Cardiff University testing system called “fatally flawed”

Cardiff University testing system
Mr Evans has called the testing system "fatally flawed". Credit: Scarlett Griffiths
The former manager of Cardiff University's COVID-19 testing system has called the system "fatally flawed", a claim which has been rejected by Cardiff University.

By Tirion Davies | Editor-in-Chief

The manager of Cardiff University’s COVID-19 testing system has criticised the system, saying he stepped down from the role due to the system being “fatally flawed”.

Speaking with the BBC, Neil Evans said he did not believe results from the testing system were reliable ahead of the system’s launch before the autumn semester.

Evans claims the university were too eager to begin the rollout, and did so before the system was ready.

Mr Evans left his role as manager in September and Cardiff University’s system began in October.

What kind of testing system is in place?

Cardiff University has an asymptomatic screening service (meaning a test for students and staff without symptoms who may still be a carrier of COVID-19), aimed at stopping the spread of the virus amongst staff and students.

The University maintains its screening service was never intended to be asymptomatic testing service, noting that all positive tests would be confirmed by an NHS test. Cardiff University said their screening service has been successful in identifying hundreds of asymptomatic cases which were further confirmed by NHS testing.

The testing system at Cardiff University involves students and staff giving a saliva sample, which undergoes a PCR swab test, where students and staff will get their results usually within 48 hours.

The saliva-based testing used by the University is based on FDA protocols used in the United States of America, where studies have shown that saliva testing is often as sensitive in terms of viral load.

People with a positive test from the university will then be asked to get a NHS COVID-19 test to confirm their results.

What has Mr Evans said?

According to Mr Evans, who worked as a service manager at the Cardiff University testing centre in August and September whilst the system was still being developed, the university were attempting to introduce the service “at pace”.

Mr Evans believes the university needed more time to validate the system so that false positives and false negatives would not occur.

Mr Evans told the BBC, “You couldn’t trust the test results, fundamentally there’s no trust in any of the test results. So all of those students will be giving saliva under false pretences that you can get a result back either positive or negative”.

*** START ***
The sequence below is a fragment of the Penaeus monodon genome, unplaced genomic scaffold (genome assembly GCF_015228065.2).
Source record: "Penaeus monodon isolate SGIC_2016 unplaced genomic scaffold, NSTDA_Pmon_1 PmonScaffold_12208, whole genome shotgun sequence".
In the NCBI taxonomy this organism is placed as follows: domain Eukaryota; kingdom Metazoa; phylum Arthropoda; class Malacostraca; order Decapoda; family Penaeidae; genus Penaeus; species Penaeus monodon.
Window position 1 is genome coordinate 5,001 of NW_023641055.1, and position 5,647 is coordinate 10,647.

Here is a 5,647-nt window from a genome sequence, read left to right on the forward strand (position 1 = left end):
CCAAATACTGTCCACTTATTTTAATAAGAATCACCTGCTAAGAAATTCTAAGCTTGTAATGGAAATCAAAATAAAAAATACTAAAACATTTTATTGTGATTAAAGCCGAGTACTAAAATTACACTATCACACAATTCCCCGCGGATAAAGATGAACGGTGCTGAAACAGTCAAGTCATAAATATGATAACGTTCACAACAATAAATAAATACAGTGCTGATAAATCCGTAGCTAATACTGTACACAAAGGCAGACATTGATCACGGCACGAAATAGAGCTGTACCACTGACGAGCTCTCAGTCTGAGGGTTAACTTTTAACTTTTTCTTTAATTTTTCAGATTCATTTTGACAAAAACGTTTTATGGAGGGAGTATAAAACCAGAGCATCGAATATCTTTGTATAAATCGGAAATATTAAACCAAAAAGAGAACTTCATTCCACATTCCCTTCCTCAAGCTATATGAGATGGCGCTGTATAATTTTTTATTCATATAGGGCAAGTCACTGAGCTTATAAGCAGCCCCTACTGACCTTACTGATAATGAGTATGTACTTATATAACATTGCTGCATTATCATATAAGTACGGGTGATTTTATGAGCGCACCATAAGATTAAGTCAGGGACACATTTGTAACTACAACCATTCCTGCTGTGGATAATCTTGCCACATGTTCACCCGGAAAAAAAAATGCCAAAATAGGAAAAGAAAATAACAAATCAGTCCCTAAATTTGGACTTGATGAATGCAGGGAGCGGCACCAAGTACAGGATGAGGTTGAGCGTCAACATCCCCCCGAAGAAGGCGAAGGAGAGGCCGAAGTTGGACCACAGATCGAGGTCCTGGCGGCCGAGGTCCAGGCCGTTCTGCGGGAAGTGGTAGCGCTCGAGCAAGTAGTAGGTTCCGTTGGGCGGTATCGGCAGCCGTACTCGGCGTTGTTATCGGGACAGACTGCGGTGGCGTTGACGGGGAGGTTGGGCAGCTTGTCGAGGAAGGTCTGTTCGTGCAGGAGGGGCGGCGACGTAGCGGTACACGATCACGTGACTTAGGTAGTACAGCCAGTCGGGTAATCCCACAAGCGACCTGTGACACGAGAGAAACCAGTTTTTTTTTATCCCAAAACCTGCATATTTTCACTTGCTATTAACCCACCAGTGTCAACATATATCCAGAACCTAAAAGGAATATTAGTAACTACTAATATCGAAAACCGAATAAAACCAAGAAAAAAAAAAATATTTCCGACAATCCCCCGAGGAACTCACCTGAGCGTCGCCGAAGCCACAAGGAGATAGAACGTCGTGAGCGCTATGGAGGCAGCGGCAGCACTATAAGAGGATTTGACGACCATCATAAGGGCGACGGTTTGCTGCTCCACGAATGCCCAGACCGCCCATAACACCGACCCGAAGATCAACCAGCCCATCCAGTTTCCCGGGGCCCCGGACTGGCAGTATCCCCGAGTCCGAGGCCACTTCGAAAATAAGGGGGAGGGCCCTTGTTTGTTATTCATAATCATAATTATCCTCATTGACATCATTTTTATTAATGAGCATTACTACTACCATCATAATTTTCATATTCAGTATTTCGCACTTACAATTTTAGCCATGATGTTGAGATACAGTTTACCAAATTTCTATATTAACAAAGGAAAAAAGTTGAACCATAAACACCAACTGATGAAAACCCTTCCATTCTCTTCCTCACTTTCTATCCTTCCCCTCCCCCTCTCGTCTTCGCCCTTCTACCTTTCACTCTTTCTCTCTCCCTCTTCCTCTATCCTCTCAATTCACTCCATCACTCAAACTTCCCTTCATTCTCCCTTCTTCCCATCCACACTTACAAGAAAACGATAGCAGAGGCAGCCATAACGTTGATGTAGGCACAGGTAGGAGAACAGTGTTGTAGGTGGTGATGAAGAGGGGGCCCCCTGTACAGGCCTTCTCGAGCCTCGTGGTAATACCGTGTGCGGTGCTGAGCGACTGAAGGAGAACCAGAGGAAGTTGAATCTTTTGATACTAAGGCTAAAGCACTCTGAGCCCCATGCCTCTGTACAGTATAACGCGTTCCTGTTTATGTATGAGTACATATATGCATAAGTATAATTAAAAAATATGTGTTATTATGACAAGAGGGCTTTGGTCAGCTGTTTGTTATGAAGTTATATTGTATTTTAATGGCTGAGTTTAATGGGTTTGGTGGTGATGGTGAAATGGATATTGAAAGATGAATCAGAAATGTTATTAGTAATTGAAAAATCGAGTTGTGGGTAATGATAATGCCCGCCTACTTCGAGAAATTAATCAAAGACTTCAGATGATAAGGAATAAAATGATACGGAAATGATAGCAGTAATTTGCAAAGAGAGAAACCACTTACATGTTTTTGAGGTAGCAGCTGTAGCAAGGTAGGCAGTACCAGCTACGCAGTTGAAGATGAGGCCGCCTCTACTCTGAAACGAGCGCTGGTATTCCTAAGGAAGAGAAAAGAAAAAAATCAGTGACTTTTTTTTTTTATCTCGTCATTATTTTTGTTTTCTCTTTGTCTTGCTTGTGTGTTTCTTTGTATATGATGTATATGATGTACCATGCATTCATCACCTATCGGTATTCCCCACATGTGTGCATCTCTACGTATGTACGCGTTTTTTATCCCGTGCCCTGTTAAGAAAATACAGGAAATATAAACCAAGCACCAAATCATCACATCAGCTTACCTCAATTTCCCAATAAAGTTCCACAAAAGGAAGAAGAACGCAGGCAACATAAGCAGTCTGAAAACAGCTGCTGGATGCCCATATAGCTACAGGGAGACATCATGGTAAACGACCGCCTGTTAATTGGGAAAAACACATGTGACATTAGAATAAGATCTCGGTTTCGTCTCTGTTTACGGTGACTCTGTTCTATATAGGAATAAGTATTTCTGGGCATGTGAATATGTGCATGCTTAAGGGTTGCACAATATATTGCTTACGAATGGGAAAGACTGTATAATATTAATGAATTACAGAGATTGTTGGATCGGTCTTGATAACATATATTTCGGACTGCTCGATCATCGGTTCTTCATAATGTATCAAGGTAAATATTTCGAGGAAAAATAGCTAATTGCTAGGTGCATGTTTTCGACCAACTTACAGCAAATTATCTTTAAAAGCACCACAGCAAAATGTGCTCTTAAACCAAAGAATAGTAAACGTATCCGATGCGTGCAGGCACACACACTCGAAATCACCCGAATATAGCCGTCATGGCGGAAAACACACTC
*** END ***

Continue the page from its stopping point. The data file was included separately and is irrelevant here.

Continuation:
“The whole process needed a few more months and a bit more validation, a bit more accreditation, a bit more forethought and then, yes, it would have been a really good service” he added.

What was the response from Cardiff University?

Cardiff University has rejected Mr Evans’ claims, with a Cardiff University spokesperson noting, “We completely reject the claim that our screening service was not ready to go live”.

A Cardiff University spokesperson has claimed that the University does recognise, however, that there were initially some reservations about testing asymptomatic individuals during the summer of 2020.

Despite this, the University maintains that cases of asymptomatic individuals were contributing to the spread of COVID-19, and that asymptomatic cases of COVID are more common amongst young adults.

A spokesperson continued, saying the Cardiff University validation processes are vigourous and thorough, basing their result on “well-established PCR technology with 4 independent loci using multiplex technology”.

“During the summer of 2020 and after discussion with PHW, we were acutely aware of the fact that public health (NHS) labaratories used a swab-based PCR test, and that supplies of test reagents and swabs were in global short supply”.

“We used our expertise to build a screening pipeline that did not compete for equipment and reagents in demand by the NHS; in this way we would build a complementary service rather than compete with critically short reagants.”

Cardiff University notes any staff or student with symptoms of COVID-19 should always get a secondary test with the NHS to confirm whether or not they have the virus.

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